Ronan Hynes: Patient safety reform – today or tomorrow?

Ronan Hynes: Patient safety reform – today or tomorrow?

Ronan Hynes

Ronan Hynes, partner at Sellors LLP, calls for urgency on patient safety reform in light of the Covid-19 pandemic.

The brave and heart-rendering story of Linsey Bennett on the steps of the Four Courts last week brought back into sharp focus the utter human devastation of the CervicalCheck controversy and how it continues to affect the lives of women, families, and communities in Ireland.

Almost three years on from the scandal, key patient safety proposals remain at Dail Committee stage, a previous incarnation of proposals was contained in the Health Information & Patient Safety Bill 2016.

This article examines some of the key reforms proposed by the Patient Safety Bill (Notifiable Patient Safety Incidents) 2019 arising from the CervicalCheck controversy and asserts that time is now very much of the essence for its enactment against an ominous backdrop of the current Covid-19 pandemic.

Open disclosure and mandatory reporting

The government scoping inquiry into CervicalCheck led by Dr Gabriel Scally was scathing in its assessment. The principle of open disclosure, which requires a hospital or healthcare provider to provide an open, consistent approach to communicating with patients and their families when things go wrong, was found to be “deeply contradictory and unsatisfactory”.

The bill provides for mandatory open disclosure of serious patient safety incidents, and notification of reportable incidents. The legislation facilitates a consistent approach to communicating with patients and their families when things go wrong in healthcare and it restates the legal protections for healthcare professionals who engage in open disclosure. The emphasis in the bill is commendable, to remove the blame culture and ensure when mistakes are made, they are openly communicated and addressed.

Importantly, the bill closes the current loophole which did not include private hospitals under the regulatory remit of the Health Information and Quality Authority (HIQA). This means patients in both the public and private sectors will benefit equally in terms of ongoing monitoring and standard setting. If passed, the type of incidents covered by the new legislation will include wrong site surgery, patient deaths, a serious disability resulting from a medication or diagnostic error and errors with screening and maternal deaths.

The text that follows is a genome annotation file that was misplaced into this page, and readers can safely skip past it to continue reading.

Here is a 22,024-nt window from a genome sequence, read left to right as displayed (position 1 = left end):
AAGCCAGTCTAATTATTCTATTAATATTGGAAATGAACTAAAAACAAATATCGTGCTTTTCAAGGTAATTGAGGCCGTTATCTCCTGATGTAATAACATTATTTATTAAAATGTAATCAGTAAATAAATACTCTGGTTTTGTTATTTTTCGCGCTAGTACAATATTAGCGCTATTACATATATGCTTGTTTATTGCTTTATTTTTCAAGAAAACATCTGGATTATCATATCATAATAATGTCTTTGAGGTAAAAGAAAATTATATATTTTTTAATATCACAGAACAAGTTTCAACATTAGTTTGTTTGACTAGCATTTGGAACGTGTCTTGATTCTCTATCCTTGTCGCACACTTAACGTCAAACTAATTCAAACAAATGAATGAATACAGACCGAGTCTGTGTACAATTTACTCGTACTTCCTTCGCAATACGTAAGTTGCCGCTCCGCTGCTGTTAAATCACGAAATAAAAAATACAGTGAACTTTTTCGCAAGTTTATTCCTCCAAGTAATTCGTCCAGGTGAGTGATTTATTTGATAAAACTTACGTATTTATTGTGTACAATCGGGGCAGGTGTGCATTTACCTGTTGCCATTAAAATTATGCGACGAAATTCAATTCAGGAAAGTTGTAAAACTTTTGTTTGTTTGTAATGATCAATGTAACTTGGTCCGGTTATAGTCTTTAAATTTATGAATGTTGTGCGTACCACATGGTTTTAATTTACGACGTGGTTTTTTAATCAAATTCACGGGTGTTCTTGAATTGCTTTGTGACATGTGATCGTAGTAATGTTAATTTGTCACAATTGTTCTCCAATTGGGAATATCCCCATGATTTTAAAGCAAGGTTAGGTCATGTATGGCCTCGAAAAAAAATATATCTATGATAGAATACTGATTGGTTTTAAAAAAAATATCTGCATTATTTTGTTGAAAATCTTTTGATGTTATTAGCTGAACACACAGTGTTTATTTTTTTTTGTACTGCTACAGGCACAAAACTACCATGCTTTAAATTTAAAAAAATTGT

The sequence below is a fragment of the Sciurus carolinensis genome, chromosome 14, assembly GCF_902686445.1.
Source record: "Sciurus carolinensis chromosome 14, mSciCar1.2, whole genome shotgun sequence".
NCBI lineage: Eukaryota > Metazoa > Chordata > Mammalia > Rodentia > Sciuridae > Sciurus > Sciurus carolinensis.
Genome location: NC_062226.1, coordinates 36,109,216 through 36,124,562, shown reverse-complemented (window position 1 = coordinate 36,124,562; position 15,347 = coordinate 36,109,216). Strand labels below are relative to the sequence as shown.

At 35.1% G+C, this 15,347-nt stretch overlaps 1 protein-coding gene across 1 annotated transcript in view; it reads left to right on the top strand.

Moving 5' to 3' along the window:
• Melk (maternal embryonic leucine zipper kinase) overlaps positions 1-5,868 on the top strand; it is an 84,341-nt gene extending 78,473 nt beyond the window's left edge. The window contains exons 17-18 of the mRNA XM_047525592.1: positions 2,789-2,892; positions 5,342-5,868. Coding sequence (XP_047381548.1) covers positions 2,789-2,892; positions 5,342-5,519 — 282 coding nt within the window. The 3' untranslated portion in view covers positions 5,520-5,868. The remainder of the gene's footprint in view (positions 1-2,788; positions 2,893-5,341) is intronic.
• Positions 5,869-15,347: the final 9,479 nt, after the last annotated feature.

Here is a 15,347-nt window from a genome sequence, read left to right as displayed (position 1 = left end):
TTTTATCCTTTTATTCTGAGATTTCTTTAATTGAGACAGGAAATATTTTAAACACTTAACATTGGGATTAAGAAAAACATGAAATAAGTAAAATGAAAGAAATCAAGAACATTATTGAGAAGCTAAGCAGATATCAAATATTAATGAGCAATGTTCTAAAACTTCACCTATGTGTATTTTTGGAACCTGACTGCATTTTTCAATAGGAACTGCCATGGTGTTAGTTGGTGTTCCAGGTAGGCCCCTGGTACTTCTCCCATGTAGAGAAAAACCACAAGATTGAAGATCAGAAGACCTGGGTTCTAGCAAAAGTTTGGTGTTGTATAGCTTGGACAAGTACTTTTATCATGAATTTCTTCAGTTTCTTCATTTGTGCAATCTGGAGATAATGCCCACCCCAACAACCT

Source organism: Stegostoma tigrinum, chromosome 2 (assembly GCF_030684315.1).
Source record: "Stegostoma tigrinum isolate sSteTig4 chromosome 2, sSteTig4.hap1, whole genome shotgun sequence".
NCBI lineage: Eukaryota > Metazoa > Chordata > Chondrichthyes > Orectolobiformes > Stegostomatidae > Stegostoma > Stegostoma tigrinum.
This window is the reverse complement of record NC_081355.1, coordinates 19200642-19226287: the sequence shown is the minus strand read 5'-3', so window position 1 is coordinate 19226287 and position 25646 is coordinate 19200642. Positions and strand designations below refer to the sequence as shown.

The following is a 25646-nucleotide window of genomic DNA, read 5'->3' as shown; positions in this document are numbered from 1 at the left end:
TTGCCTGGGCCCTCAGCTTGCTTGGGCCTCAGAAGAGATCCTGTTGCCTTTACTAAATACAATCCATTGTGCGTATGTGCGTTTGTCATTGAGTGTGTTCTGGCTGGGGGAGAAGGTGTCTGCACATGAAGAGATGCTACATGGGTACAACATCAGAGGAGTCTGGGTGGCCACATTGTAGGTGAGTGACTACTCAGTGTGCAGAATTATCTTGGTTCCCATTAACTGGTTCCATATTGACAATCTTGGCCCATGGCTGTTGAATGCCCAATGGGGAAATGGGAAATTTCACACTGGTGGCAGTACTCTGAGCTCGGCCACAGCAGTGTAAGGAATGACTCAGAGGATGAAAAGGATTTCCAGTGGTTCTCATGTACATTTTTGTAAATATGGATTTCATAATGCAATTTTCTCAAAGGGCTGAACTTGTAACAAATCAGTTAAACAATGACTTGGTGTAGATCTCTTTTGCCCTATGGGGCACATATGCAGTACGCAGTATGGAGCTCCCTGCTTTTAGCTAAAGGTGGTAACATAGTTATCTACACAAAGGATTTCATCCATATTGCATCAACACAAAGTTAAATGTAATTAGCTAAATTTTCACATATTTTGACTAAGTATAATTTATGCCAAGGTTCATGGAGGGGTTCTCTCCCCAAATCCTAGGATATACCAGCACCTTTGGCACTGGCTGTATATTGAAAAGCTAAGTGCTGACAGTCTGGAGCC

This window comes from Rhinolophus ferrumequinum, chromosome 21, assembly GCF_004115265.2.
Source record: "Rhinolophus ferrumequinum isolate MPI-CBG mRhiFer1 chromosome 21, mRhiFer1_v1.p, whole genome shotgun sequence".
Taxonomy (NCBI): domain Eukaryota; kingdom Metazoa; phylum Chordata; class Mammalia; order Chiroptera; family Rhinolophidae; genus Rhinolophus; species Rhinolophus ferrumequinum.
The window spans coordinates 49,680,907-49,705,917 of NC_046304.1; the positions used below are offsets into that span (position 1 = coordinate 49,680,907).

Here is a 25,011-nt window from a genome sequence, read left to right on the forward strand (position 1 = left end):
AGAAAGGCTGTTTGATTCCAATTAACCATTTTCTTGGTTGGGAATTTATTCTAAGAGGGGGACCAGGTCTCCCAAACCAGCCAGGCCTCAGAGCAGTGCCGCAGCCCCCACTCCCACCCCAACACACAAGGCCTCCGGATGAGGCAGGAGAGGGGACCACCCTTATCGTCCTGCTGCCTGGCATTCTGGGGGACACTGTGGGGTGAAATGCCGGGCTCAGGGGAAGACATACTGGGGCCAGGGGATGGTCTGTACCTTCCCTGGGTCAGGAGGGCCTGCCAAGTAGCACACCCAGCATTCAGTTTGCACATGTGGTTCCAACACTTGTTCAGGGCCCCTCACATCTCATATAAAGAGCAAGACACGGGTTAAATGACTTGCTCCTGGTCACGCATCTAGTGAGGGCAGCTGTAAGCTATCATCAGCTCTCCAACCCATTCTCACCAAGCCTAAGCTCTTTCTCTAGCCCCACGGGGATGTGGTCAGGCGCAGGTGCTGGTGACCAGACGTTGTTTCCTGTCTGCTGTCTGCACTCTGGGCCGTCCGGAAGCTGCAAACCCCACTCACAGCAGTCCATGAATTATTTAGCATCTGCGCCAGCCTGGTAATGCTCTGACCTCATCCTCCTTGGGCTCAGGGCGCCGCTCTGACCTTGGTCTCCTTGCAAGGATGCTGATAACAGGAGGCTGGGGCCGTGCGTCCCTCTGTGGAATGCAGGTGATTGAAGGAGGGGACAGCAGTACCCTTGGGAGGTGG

It is proposed that health service providers will have to notify the State Claims Agency and either HIQA or the Mental Health Commission of any serious patient safety incidents. Any such incidents shall be reported as soon as the body becomes aware of the incident and, in any event, not later than seven days after becoming so aware.

Other jurisdictions

The policy of mandatory open disclosure set out in the bill arguably goes further that the statutory duty of candour system introduced in the UK since 2014 following the public enquiry into Mid-Staffordshire NHS Foundation Trust. A lack of training for medical practitioners and staff in the UK prior to introduction of the legislation is thought to be one of the early learning lessons for Ireland.

In the US, research from Illinois and Michigan, where a duty of candour system was introduced, revealed that malpractice expenses and claims fell substantially. The pre-eminent US. expert on Patient Safety, Dr Timothy Montgomery, sums it up best when he states: “words and actions matter most.”

Impact of Covid-19

The current pandemic places our healthcare system under enormous strain for both healthcare professionals and patients alike. Unquestionably, our healthcare workers have been herculean in their efforts so far.

However, when the pandemic subsides and stretched and fatigued resources, longer waiting lists and overcrowding returns, the potential for a patient safety time-bomb is very real. CervicalCheck victims have already spoken of the delays in accessing treatment services. In short, the enactment of the Patient Safety Bill 2019 must become an immediate priority.


We must no longer seek to blame, but to learn. The Patient Safety Bill, when finally enacted, will improve our healthcare system for patients and healthcare professionals. Open disclosure and mandatory reporting will bring Ireland into line with international best practice but also promote accountability, learning and confidence. Under the bill, patients will become front and centre in the Irish health system whilst also supporting our health professionals.

Comprehensive training for medical professionals and staff together with robust enforcement regulation will be key elements to the bill’s success. The ongoing plight of CervicalCheck victims such as Linsey Bennett and others combined with a global health pandemic demand such reforms be implemented today, not tomorrow. The legislation can mark a new era and major positive step forward to build a truly patient centred healthcare system in Ireland.

Ronan Hynes: Patient safety reform – today or tomorrow?

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